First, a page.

Minds and Machines 25 (2):177-191 (2015)
AbstractColour Relationalism asserts that colours are non-intrinsic or inherently relational properties of objects, properties that depend not only on a target object but in addition on some relation that object bears to other objects. The most powerful argument for Relationalism infers the inherently relational character of colour from cases in which one’s experience of a colour contextually depends on one’s experience of other colours. Experienced colour layering—say looking at grass through a tinted window and experiencing opaque green through transparent grey—demands a contextual interdependency of one’s experience of one of these colours on one’s experience of the other. However, most if not all colour ontologies, and core perceptual experiential mechanisms like acquaintance and representation, can accommodate colour layering. It follows that experienced colour layering is consistent with colours being non-relational—this contextual interdependency of colours does not entail the constitutive dependency of one colour on the other. I utilize colour layering to examine the inference from the contextual to the constitutive interdependency of colours as it is employed in a well-known argument for Relationalism. I conclude that our justification for Relationalism is far weaker than Relationalists suggest. I first introduce readers to colour layering, then to Relationalism, and following this focus on the intersection of these topics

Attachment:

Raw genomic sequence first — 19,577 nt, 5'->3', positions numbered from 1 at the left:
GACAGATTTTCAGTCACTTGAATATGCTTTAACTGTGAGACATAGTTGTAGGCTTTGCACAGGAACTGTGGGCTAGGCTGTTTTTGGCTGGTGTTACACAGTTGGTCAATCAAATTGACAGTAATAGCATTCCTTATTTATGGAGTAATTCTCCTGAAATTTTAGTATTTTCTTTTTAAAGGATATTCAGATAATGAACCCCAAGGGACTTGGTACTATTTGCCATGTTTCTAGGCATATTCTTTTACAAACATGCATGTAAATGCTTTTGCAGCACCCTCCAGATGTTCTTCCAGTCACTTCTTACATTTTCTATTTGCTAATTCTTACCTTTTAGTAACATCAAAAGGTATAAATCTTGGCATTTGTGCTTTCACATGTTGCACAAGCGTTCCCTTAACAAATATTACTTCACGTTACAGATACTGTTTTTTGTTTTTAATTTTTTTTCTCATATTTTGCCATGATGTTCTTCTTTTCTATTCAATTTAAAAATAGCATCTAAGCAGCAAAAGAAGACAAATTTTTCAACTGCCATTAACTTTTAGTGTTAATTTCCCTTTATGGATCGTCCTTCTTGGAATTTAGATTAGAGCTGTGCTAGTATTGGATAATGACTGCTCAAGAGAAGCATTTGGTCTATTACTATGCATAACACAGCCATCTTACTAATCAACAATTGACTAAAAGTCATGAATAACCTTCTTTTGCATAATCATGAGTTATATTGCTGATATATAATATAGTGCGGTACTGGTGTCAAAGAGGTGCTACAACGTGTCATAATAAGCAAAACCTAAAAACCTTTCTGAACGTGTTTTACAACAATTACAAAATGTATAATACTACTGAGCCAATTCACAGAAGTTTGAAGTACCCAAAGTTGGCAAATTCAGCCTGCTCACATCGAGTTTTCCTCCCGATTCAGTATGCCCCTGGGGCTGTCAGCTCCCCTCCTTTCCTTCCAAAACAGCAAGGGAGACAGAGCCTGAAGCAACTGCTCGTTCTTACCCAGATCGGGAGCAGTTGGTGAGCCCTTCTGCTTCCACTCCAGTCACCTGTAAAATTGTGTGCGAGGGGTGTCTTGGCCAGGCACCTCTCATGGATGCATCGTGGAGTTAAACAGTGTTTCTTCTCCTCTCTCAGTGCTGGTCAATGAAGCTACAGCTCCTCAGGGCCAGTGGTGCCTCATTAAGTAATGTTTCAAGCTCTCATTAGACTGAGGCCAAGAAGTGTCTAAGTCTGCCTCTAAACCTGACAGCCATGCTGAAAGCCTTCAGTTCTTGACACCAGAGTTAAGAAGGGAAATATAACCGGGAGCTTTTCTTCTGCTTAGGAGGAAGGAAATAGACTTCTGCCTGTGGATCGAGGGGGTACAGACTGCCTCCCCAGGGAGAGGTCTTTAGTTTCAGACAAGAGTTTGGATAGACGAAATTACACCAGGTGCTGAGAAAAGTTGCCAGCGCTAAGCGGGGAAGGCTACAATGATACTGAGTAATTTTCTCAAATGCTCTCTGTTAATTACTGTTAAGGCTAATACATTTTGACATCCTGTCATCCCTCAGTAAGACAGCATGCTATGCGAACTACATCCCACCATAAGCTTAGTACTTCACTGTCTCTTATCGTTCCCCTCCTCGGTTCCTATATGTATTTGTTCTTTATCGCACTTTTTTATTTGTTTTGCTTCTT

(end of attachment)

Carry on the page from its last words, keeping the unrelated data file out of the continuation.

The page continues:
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The Red and the Real: An Essay on Color Ontology.Jonathan Cohen - 2009 - Oxford University Press UK.
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